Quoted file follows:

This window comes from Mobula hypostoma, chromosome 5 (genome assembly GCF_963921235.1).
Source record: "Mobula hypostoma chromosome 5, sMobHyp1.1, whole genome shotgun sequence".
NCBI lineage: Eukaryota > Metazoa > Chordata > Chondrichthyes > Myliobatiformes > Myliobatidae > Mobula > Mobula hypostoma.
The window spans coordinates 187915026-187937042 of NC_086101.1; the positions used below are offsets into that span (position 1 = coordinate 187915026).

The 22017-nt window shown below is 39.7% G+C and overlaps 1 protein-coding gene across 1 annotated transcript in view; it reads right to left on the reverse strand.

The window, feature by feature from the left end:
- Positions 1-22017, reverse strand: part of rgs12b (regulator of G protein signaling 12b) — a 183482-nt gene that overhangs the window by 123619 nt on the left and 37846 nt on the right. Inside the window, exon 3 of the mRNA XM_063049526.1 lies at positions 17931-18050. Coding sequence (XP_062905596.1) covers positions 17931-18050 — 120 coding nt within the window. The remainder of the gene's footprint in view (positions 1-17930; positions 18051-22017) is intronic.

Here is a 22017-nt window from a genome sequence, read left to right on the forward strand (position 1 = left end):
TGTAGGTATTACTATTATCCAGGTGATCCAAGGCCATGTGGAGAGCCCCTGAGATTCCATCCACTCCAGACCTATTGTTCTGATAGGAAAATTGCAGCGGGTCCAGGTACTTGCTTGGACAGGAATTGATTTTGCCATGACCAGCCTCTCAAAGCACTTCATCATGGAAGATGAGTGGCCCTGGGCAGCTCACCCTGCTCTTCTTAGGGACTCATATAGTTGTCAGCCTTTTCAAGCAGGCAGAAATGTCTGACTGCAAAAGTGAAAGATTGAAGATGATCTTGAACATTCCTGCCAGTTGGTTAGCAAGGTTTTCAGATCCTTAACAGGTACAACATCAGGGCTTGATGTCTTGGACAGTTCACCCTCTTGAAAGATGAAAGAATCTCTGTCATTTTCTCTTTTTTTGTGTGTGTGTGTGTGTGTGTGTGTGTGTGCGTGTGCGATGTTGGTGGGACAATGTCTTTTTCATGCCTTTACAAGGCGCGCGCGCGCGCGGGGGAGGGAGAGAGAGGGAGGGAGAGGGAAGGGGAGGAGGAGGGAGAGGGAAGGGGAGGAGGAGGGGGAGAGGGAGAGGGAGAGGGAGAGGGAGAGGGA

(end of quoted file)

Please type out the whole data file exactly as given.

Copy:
This window comes from Mobula hypostoma, chromosome 5 (genome assembly GCF_963921235.1).
Source record: "Mobula hypostoma chromosome 5, sMobHyp1.1, whole genome shotgun sequence".
NCBI lineage: Eukaryota > Metazoa > Chordata > Chondrichthyes > Myliobatiformes > Myliobatidae > Mobula > Mobula hypostoma.
The window spans coordinates 187915026-187937042 of NC_086101.1; the positions used below are offsets into that span (position 1 = coordinate 187915026).

The 22017-nt window shown below is 39.7% G+C and overlaps 1 protein-coding gene across 1 annotated transcript in view; it reads right to left on the reverse strand.

The window, feature by feature from the left end:
- Positions 1-22017, reverse strand: part of rgs12b (regulator of G protein signaling 12b) — a 183482-nt gene that overhangs the window by 123619 nt on the left and 37846 nt on the right. Inside the window, exon 3 of the mRNA XM_063049526.1 lies at positions 17931-18050. Coding sequence (XP_062905596.1) covers positions 17931-18050 — 120 coding nt within the window. The remainder of the gene's footprint in view (positions 1-17930; positions 18051-22017) is intronic.

Here is a 22017-nt window from a genome sequence, read left to right on the forward strand (position 1 = left end):
TGTAGGTATTACTATTATCCAGGTGATCCAAGGCCATGTGGAGAGCCCCTGAGATTCCATCCACTCCAGACCTATTGTTCTGATAGGAAAATTGCAGCGGGTCCAGGTACTTGCTTGGACAGGAATTGATTTTGCCATGACCAGCCTCTCAAAGCACTTCATCATGGAAGATGAGTGGCCCTGGGCAGCTCACCCTGCTCTTCTTAGGGACTCATATAGTTGTCAGCCTTTTCAAGCAGGCAGAAATGTCTGACTGCAAAAGTGAAAGATTGAAGATGATCTTGAACATTCCTGCCAGTTGGTTAGCAAGGTTTTCAGATCCTTAACAGGTACAACATCAGGGCTTGATGTCTTGGACAGTTCACCCTCTTGAAAGATGAAAGAATCTCTGTCATTTTCTCTTTTTTTGTGTGTGTGTGTGTGTGTGTGTGTGTGTGCGTGTGCGATGTTGGTGGGACAATGTCTTTTTCATGCCTTTACAAGGCGCGCGCGCGCGCGGGGGAGGGAGAGAGAGGGAGGGAGAGGGAAGGGGAGGAGGAGGGAGAGGGAAGGGGAGGAGGAGGGGGAGAGGGAGAGGGAGAGGGAGAGGGAGAGGGA